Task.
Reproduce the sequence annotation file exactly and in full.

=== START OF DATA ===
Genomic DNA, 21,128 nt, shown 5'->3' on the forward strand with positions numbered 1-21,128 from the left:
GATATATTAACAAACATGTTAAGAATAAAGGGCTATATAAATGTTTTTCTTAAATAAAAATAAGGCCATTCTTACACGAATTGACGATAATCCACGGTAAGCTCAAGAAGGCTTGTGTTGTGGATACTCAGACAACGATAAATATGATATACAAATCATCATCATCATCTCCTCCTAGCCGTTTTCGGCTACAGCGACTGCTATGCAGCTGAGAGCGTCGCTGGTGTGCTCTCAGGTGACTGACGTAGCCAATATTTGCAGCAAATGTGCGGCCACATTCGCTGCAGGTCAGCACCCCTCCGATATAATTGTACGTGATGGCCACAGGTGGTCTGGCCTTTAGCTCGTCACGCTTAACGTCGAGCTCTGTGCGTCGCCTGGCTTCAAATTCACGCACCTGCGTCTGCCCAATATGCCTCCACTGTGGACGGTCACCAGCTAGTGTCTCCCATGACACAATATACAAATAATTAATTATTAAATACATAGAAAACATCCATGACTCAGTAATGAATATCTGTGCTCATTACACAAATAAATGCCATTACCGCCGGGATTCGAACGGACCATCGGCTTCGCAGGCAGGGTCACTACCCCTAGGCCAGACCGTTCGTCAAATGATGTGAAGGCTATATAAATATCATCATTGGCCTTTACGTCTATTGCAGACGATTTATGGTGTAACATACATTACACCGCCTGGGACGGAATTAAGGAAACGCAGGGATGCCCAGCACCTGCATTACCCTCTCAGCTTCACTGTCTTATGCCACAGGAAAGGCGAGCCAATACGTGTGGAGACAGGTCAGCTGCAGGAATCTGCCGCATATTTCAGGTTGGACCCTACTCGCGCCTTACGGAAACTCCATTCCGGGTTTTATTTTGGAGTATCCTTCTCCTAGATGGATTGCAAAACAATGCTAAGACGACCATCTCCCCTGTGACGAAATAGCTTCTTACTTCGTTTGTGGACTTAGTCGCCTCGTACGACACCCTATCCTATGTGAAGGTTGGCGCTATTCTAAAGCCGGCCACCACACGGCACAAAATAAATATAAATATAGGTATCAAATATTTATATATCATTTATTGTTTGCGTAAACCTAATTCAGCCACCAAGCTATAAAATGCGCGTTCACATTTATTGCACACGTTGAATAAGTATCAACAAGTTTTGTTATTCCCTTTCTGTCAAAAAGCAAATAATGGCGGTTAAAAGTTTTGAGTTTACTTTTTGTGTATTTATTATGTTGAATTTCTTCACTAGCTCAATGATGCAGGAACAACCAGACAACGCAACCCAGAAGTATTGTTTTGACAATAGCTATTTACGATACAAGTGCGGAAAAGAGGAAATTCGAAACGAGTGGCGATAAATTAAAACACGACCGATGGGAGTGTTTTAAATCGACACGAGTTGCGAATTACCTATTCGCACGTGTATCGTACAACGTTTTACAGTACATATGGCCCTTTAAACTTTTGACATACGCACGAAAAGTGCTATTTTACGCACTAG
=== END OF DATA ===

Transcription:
Genomic DNA, 21,128 nt, shown 5'->3' on the forward strand with positions numbered 1-21,128 from the left:
GATATATTAACAAACATGTTAAGAATAAAGGGCTATATAAATGTTTTTCTTAAATAAAAATAAGGCCATTCTTACACGAATTGACGATAATCCACGGTAAGCTCAAGAAGGCTTGTGTTGTGGATACTCAGACAACGATAAATATGATATACAAATCATCATCATCATCTCCTCCTAGCCGTTTTCGGCTACAGCGACTGCTATGCAGCTGAGAGCGTCGCTGGTGTGCTCTCAGGTGACTGACGTAGCCAATATTTGCAGCAAATGTGCGGCCACATTCGCTGCAGGTCAGCACCCCTCCGATATAATTGTACGTGATGGCCACAGGTGGTCTGGCCTTTAGCTCGTCACGCTTAACGTCGAGCTCTGTGCGTCGCCTGGCTTCAAATTCACGCACCTGCGTCTGCCCAATATGCCTCCACTGTGGACGGTCACCAGCTAGTGTCTCCCATGACACAATATACAAATAATTAATTATTAAATACATAGAAAACATCCATGACTCAGTAATGAATATCTGTGCTCATTACACAAATAAATGCCATTACCGCCGGGATTCGAACGGACCATCGGCTTCGCAGGCAGGGTCACTACCCCTAGGCCAGACCGTTCGTCAAATGATGTGAAGGCTATATAAATATCATCATTGGCCTTTACGTCTATTGCAGACGATTTATGGTGTAACATACATTACACCGCCTGGGACGGAATTAAGGAAACGCAGGGATGCCCAGCACCTGCATTACCCTCTCAGCTTCACTGTCTTATGCCACAGGAAAGGCGAGCCAATACGTGTGGAGACAGGTCAGCTGCAGGAATCTGCCGCATATTTCAGGTTGGACCCTACTCGCGCCTTACGGAAACTCCATTCCGGGTTTTATTTTGGAGTATCCTTCTCCTAGATGGATTGCAAAACAATGCTAAGACGACCATCTCCCCTGTGACGAAATAGCTTCTTACTTCGTTTGTGGACTTAGTCGCCTCGTACGACACCCTATCCTATGTGAAGGTTGGCGCTATTCTAAAGCCGGCCACCACACGGCACAAAATAAATATAAATATAGGTATCAAATATTTATATATCATTTATTGTTTGCGTAAACCTAATTCAGCCACCAAGCTATAAAATGCGCGTTCACATTTATTGCACACGTTGAATAAGTATCAACAAGTTTTGTTATTCCCTTTCTGTCAAAAAGCAAATAATGGCGGTTAAAAGTTTTGAGTTTACTTTTTGTGTATTTATTATGTTGAATTTCTTCACTAGCTCAATGATGCAGGAACAACCAGACAACGCAACCCAGAAGTATTGTTTTGACAATAGCTATTTACGATACAAGTGCGGAAAAGAGGAAATTCGAAACGAGTGGCGATAAATTAAAACACGACCGATGGGAGTGTTTTAAATCGACACGAGTTGCGAATTACCTATTCGCACGTGTATCGTACAACGTTTTACAGTACATATGGCCCTTTAAACTTTTGACATACGCACGAAAAGTGCTATTTTACGCACTAG